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Occupy Wall Street is a Highlight, Not the Beginning (or End) of a Movement

November 10, 2011 1 comment

Contrary to the current narrative, the public outcry that Occupy Wall St. represents is not the beginning or end of anything. It’s one of the loudest and most visible byproducts from work that has been underway for over a decade.  To understand this larger movement, there are generally three groups, described here in order of public visibility:

1)      The Disempowered and Disenfranchised

2)      The Recently Activated or Newly Impassioned Rebounders

3)      Generation Fix

The larger movement is the acceleration of individuals joining Generation Fix. These three groups, united in their disgust with the decrepit state of our public and private institutions, are committed to restoring a more sustainable and equitable pursuit of prosperity and happiness. The main differentiation is each group’s ability – real and perceived – to change their own circumstances and that of the country’s.

For the disempowered and disenfranchised OWS is the most visible and accessible forum for directing their angst.  Their often sorry state is the result of a combination of the uphill battle they were born into, their own poor choices, and/or societal problems we have tried to sweep under the rug for decades. The most unruly in this category are the minute percentage of effectively feigning anarchists who latch on to many protests, OWS or otherwise, for their own benefit. Like the worst of the Tea Party, they are often the least informed, but the media devotes the most coverage to them.

The recently activated are the ones that in their gut knew something was not right over the years but lacked the vocabulary, understanding, or were too busy working two jobs to articulate it – but (like the first group) lived the struggle every day. Many in this group financed a major life goal, only to have this achievement become a trap (think student debt or homeownership).  For them, OWS has provided the forum to express their disappointment. These people are on the rebound, newly impassioned, and rapidly making the choices in their personal and professional lives to affect the change that this country (and the world needs). But also the change that will make them more happy.

The third group is what I call Generation Fix – they are mostly young-ish people that have been working intensely for a decade in their professional and personal lives in a coordinated, methodical way to dismantle the virus that has corrupted our public institutions and are actively rebuilding our society. This group is the most motivated, strategic, and skilled and have directed their rage into their work on the most important corrective leverage points inside and outside the system.  A decade in, they now occupy positions in every sector of the economy and public institutions. They have made significant progress in laying the foundation for turning the ship around and their work is only going to accelerate, thanks in part to OWS.

To all three groups there are three things to keep in mind:

1)      Accept responsibility. We’re all part of the system and in some form or another benefitted from it until it was broken. Cheap credit, lives of excess, and insulation from the impact of our consumption. Like the dictators we propped up around the world over the decades in short-term self-interest that eventually formented terrorism at home– we are now suffering from economic and democratic blowback from propping up corrupt US institutions and leaders in part genuine ignorance, but in large part willful.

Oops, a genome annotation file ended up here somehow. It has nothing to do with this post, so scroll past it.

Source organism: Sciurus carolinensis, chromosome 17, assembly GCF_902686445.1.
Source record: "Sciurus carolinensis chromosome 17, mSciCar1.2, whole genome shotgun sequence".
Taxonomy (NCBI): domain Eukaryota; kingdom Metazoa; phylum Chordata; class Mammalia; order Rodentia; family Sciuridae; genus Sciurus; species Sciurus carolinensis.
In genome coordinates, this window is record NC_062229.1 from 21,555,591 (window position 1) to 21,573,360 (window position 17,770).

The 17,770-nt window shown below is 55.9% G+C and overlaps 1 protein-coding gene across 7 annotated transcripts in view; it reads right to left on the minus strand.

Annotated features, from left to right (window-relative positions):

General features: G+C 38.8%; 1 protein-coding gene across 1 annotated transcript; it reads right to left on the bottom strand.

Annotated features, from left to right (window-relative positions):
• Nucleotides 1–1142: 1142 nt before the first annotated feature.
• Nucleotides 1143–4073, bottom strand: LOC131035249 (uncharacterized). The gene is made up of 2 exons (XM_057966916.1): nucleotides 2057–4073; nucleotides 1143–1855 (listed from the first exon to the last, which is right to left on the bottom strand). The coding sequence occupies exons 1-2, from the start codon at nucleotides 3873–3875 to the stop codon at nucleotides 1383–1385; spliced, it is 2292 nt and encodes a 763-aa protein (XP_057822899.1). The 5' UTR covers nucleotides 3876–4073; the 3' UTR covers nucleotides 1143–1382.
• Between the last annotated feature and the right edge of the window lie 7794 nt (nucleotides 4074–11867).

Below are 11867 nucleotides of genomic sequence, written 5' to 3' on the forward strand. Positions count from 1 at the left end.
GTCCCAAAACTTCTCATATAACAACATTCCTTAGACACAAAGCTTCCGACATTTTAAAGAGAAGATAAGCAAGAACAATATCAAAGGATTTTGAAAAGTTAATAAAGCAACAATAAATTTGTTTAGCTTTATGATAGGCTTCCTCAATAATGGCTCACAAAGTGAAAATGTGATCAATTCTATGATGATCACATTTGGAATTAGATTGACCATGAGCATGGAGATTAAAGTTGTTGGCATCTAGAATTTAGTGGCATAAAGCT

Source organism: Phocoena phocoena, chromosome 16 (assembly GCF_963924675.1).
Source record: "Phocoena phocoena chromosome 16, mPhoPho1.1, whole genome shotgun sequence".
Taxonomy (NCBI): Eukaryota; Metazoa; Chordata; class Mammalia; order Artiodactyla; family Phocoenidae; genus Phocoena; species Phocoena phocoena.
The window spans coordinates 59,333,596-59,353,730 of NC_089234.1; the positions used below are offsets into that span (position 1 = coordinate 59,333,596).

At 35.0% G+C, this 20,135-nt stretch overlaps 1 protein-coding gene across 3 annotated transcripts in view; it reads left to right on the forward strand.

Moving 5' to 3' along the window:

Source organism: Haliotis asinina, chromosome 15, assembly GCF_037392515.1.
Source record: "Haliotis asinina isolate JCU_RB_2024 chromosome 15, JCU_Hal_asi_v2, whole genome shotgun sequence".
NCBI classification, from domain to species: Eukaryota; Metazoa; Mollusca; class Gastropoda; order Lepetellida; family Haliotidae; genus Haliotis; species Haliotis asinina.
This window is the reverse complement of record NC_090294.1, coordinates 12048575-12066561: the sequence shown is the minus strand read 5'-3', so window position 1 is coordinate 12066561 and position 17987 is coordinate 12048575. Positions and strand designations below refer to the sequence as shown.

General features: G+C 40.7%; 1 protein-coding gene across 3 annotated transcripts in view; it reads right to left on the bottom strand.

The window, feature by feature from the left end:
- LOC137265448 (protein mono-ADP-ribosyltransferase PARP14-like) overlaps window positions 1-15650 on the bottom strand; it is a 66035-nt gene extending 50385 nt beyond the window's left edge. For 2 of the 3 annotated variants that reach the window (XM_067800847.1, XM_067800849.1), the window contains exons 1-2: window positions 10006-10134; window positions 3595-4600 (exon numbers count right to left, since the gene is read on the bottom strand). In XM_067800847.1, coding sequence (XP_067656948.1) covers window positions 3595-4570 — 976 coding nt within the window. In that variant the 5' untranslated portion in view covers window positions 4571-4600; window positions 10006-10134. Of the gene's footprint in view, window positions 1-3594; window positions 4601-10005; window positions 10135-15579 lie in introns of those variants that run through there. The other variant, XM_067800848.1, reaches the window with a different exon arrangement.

2)      Change what you can, where you are, now. Put your money in a credit union. Vote and be engaged in elections. Vote with your dollars with every purchase you make. Figure out how you can do more with less. While the Wall St.-Washington D.C. cabal got us into this mess, the neighborhood-city connection can do a lot to get us out of it. Do the most good at whatever level is most feasible for you.

3)      Work toward the longer term goals. This means finding a job, making a career, and/or adopting a lifestyle that enables you to dedicate the most amount of your time toward building a more sustainble, equitable and prosperous society. Generation Fix is taking the reigns at all levels – and there will come a day, sooner than you think, that we reach the tipping point.

This is the challenge of our generation. Can we accelerate enough people fast enough up the ladder of learning the vocabulary, to becoming activated, to aligning their personal and professional pursuits toward a better future for all?

Definitely. We are the generation that is strategic and knows this is a multi-decade struggle, and that there is no one policy or law that can fix things. But at the same time we know that our goals are inevitable and that actually, this work can be fun. We also know that we are in a race against time. The challenges we face affect the entire planet. And finally, let us also be the generation that doesn’t forget: No more ignoring your role in the problem; no more fear story capitulation to entrenched interest; and no more waiting for other people to be the change that we are capable of being today.

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